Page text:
Saturday, 23 January 2010

kitchen disasters and other disasters

It's been a bad week in the kitchen, though it has provided me with some quotable quotes. Like when I sort-of-apologised to Katie for putting too much lemon juice in the coleslaw, and she consoled me with the reassurance that "If it's any help, I wouldn't have liked it however you served it."

And then I put a loaf in the oven and got engrossed with a drawing, and three hours later Katie noticed the smoke, and...

..and then I dropped the pan of cabbage (fried up with garam masala, since you ask) as I was preparing to dole it out onto the plates. Katie had not tried very hard to hide her dismay, earlier, when she realised that cabbage was on the menu. "Ha! Served just as you like it," I said, surveying the steaming mess on the floor.

I'd been shamefully procrastinating over giving money to the Disasters Emergency Committee for the Haiti earthquake appeal. Then I heard on the radio that the sum of donations in the UK was £38 million. Which is a bit less than 50p per person, by my rough and ready reckoning. Which I thought was very shameful. So I got onto the DEC website and did something about it. And so can you, dear reader, if you have not done already. Follow the useful link above!


  1. Blimey. They make it easy to give these days, don't they!?

    One text and then a bit of Gift Aid.

    Thanks so much for the nudge.

    There's concern in the library/archives community (or bits of it) about the amount of official documentation that's been destroyed or at risk. Things like birth certificates for children who are said to be orphans... Terrible, terrible consequences in the longer term.

  2. Oh dear, not a good week in the kitchen then (although it sounds like Katie didn't mind all of it :) )

    I have to admit to also procrastinating with donating to the Dutch Giro 555 for Haiti. Seeing as I got paid yesterday I guess I should do it today.


  3. Have you tried grated carrot with a squeeze of lemon?

    We had a baker who used to save loaves that looked just like that for my mother - she loved the burnt crust. I think that I agree with Katie on the cabbage. What tells me that cabbages are in season?

    We bought special postage stamps - yes out already - a bit more expensive, with the money going to the Red Cross.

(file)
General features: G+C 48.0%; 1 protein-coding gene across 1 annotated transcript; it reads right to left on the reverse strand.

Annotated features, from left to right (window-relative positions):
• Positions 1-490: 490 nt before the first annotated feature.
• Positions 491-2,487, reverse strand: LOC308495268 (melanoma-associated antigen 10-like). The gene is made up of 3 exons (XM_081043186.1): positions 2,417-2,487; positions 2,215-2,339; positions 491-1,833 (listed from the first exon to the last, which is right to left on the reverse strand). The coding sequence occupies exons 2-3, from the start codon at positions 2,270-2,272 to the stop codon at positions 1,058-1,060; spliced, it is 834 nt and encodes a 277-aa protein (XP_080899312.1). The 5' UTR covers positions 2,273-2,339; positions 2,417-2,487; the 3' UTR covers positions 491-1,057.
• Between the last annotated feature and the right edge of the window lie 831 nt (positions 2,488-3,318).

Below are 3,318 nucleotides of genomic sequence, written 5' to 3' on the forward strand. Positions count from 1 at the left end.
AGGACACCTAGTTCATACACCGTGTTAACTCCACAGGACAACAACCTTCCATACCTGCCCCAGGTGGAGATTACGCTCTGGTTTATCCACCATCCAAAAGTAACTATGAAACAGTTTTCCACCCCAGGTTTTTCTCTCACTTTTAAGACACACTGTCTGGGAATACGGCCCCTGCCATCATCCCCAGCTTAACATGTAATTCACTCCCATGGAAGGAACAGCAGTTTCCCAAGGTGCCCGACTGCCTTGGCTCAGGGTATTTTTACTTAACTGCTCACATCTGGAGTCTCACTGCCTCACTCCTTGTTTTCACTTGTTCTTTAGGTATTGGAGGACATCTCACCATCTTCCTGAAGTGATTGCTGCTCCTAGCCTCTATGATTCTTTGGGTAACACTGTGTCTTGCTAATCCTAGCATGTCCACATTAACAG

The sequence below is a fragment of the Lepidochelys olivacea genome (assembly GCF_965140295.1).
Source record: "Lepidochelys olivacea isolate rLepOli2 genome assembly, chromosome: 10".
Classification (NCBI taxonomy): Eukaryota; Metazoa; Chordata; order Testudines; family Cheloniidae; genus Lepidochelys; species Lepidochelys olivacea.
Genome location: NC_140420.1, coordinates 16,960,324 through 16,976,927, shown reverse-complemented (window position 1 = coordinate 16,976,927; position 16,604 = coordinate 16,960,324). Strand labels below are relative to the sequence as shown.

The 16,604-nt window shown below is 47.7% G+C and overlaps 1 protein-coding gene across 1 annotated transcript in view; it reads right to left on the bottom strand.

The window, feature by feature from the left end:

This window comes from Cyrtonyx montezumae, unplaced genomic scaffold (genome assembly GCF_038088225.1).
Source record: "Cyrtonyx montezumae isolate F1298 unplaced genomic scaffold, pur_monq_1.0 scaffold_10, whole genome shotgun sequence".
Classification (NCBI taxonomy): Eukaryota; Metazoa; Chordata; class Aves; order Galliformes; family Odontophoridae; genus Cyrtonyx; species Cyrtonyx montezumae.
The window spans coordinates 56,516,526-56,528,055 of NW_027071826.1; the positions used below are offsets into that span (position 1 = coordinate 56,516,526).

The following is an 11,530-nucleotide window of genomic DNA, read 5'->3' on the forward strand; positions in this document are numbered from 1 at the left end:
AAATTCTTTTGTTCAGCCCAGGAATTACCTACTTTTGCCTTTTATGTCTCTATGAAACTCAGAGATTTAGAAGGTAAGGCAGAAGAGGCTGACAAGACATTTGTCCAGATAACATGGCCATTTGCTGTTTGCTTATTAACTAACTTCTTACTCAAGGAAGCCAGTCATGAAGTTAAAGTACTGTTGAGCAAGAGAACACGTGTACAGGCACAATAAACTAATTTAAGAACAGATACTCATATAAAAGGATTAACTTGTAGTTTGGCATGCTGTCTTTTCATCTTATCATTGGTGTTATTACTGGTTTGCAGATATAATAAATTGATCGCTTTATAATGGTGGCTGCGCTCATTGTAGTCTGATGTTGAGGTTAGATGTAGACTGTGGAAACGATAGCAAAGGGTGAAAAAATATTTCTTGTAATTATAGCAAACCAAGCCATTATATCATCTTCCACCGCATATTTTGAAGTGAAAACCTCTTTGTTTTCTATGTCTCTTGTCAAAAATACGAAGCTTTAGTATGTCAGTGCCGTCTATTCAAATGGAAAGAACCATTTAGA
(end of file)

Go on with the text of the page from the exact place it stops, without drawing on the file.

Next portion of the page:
Webrarian: The first orphans arrived in France yesterdazy evening, but these were children already destined to come to France - real orphans - not like the Zoé's Ark children that had a lot of publicity a couple of years ago.

  4. Ha! Or you can text the word DONATE to 864233 as many times as you like to give £2.50 a time. You can on Orange, anyway. A couple of texts on Thursday salved my guilt and self-loathing.

    That loaf looks nice and crusty! I made my pork & game pie last week (a little late for Christmas, I must say) and it was a delight. It all got eaten very quickly.

  5. I haven't had a stove with an oven for years, but yesterday began experimenting with my brave little toaster-oven. I am now fairly confident I can make biscuits---one at a time---but the second requires less time than the first and so on. Best not to leave the kitchen while baking that way. I didn't take the black ones to church. Then, over our after-service dinner, Pastor half-kidded about wanting his study painted black.

  6. Now *that's* a knife!

    I must try chou sauté au plancher - always looking for new ways to spice up the veg.:-)

  7. Thank you for your comments, everyone. Sorry, I've been a bit preoccupied.

    Grated carrot features sometimes in our diet, Anji, with caraway seeds too. They are eaten by young K, if reluctantly.
    The loaf in the picture, Graham, is not the same loaf as I burned, which resembled a cinder but didn't get photographed. Pork and game pie sounds good to me. I made variations on pork and chicken pies from a Jane Grigson recipe and they were spectacularly tasty. But took ages to prepare.